What are Interest Rate Options?

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  • Written By: Malcolm Tatum
  • Edited By: Bronwyn Harris
  • Last Modified Date: 06 October 2018
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Interest rate options are a type of investment where the return is based on how interest rates fluctuate during the time that the investor holds onto the options. The investment may be structured as a call option or a put option. Purchasing interest rate options may take place in an over-the-counter setting or through trading activity on an exchange.

The strategy of determining how to make the most of interest rate options is to accurately project what will happen to prevailing interest rates over a period of time. For example, if an investor finds there is a high probability that interest rates will increase steadily over a specified period of time, he or she may choose to go with an interest rate call option that involves a long-term investment. At the same time, if there is a good chance that the rates will decrease within a given time frame, the investor may prefer to structure the investment as a medium or short-term put option, making it possible to sell the investment before the decrease actually commences.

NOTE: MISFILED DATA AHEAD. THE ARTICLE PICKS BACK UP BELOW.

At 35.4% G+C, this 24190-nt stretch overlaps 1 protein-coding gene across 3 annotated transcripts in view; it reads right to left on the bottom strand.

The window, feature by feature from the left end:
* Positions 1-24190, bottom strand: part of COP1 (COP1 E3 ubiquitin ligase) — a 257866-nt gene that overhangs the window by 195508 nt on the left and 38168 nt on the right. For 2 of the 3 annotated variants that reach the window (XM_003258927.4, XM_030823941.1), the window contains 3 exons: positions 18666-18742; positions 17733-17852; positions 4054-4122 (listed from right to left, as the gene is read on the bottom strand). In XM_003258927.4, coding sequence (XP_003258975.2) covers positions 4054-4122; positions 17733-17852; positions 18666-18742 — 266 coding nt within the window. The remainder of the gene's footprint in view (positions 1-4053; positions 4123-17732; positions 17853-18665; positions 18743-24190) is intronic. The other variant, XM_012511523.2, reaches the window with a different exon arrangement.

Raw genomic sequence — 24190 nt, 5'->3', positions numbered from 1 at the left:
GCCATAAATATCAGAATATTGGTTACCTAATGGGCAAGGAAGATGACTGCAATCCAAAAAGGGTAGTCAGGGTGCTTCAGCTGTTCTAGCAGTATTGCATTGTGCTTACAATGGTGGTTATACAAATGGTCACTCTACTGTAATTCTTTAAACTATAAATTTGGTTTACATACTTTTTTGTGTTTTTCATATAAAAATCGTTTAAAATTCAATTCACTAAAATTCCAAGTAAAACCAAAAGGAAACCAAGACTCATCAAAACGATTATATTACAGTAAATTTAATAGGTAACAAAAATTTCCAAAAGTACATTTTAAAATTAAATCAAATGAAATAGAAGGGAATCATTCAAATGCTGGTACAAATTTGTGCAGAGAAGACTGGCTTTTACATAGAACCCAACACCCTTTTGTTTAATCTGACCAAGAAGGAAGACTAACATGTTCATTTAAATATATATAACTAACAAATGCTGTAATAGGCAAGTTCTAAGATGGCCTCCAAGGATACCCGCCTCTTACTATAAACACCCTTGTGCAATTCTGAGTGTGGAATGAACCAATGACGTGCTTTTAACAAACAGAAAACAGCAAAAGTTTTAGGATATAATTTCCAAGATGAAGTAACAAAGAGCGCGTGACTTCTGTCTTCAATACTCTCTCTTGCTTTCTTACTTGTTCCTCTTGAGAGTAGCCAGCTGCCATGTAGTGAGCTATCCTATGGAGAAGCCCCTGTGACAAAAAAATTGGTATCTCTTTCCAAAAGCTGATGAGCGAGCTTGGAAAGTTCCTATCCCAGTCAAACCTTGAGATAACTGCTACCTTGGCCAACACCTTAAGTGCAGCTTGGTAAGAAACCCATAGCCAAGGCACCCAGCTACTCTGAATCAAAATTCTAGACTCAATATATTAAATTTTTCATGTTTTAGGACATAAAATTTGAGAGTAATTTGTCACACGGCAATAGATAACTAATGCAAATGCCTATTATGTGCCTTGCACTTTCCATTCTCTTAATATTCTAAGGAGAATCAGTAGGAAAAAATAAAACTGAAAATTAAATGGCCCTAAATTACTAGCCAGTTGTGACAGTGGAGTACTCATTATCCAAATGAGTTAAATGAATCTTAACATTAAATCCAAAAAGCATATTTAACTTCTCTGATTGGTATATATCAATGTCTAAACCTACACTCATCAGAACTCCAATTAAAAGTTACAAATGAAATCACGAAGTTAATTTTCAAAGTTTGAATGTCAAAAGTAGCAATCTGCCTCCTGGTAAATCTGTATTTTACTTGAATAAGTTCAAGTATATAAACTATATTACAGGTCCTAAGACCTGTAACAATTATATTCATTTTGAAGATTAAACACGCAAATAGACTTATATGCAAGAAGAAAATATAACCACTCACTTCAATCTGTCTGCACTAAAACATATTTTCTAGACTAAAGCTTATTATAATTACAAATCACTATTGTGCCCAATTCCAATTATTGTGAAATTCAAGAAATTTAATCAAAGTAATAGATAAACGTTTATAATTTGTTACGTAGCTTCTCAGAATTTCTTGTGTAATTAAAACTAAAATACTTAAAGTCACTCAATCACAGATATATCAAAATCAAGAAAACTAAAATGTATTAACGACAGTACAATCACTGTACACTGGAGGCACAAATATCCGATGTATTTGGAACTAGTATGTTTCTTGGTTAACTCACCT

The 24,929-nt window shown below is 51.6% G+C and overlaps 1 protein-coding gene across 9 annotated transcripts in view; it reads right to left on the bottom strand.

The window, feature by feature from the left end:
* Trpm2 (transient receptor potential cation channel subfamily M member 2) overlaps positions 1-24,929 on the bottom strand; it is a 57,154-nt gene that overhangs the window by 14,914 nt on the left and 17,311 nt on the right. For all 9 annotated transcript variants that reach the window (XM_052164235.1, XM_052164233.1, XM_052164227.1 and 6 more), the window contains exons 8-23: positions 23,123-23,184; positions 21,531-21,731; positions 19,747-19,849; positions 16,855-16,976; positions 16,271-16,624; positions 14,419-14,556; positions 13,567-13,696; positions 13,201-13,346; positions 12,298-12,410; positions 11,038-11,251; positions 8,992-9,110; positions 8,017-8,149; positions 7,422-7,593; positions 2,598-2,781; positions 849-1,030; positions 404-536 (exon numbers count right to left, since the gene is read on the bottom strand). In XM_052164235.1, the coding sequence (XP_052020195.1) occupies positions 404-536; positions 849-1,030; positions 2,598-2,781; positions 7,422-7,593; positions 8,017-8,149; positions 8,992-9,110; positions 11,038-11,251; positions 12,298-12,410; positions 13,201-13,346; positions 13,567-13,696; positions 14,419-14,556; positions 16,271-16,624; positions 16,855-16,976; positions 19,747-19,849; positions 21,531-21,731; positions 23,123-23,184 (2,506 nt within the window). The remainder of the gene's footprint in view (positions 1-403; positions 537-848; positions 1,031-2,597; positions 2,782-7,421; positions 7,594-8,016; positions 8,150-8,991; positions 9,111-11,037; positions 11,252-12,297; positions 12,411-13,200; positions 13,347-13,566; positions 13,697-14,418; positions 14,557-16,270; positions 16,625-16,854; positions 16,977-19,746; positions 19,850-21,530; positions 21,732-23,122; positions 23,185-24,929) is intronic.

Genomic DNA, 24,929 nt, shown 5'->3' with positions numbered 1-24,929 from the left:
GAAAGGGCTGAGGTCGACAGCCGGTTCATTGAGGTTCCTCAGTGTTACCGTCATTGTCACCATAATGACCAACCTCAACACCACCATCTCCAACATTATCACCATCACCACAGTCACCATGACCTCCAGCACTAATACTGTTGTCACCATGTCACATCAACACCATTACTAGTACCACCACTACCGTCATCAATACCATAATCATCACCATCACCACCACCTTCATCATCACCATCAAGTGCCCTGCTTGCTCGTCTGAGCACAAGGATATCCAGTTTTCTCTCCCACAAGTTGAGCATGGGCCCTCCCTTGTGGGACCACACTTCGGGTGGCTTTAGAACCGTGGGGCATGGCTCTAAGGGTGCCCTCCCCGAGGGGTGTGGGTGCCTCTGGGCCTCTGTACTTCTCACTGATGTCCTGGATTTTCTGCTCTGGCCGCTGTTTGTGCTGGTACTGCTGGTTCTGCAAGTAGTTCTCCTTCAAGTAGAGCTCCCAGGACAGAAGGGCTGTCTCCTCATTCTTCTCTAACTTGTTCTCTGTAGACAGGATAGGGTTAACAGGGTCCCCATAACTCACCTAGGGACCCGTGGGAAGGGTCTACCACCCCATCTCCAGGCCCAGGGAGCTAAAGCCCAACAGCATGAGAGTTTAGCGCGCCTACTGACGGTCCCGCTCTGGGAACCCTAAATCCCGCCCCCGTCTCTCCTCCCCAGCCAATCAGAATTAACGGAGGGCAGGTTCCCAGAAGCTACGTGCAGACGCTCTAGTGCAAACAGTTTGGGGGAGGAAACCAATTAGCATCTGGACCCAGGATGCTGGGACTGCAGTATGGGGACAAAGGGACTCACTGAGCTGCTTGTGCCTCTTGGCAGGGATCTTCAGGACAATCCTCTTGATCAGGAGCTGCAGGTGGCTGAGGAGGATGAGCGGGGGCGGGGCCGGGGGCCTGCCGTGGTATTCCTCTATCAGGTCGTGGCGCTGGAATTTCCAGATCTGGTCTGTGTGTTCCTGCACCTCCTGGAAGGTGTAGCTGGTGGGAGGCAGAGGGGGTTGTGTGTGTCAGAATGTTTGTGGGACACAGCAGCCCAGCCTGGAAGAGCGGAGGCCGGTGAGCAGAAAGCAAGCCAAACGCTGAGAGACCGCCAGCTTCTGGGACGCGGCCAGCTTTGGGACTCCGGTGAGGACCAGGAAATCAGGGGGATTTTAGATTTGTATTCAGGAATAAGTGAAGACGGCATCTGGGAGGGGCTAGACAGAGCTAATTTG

In many instances, interest rate options are offered on Treasury bond futures that are connected with bonds issued by the United States Treasury, as well as Eurodollar futures. Choosing the term for the options is often based on a number of factors, including the rate of recession or inflation that is currently taking place, and the projected movement of the economy over the next several years. Factors such as upcoming political elections and how the outcome of those elections would affect the economy are also key in evaluating both how long interest rate options are held and whether they are structured as put or call options.

Along with accounting for future movements in the prevailing interest rate, investors also look closely at how significant those rate changes will be over time, and if the rate will remain above the combination of the strike price and the premium that the investor would pay for the option. The idea is that carefully projecting the movement of the interest rate makes it possible to determine when to buy and when to sell the options to earn the maximum return possible. This calculation must also involve the task of identifying what type of return is needed to offset all acquisitions costs, including any fees and taxes that are payable during the time that the investor holds the interest rate options.



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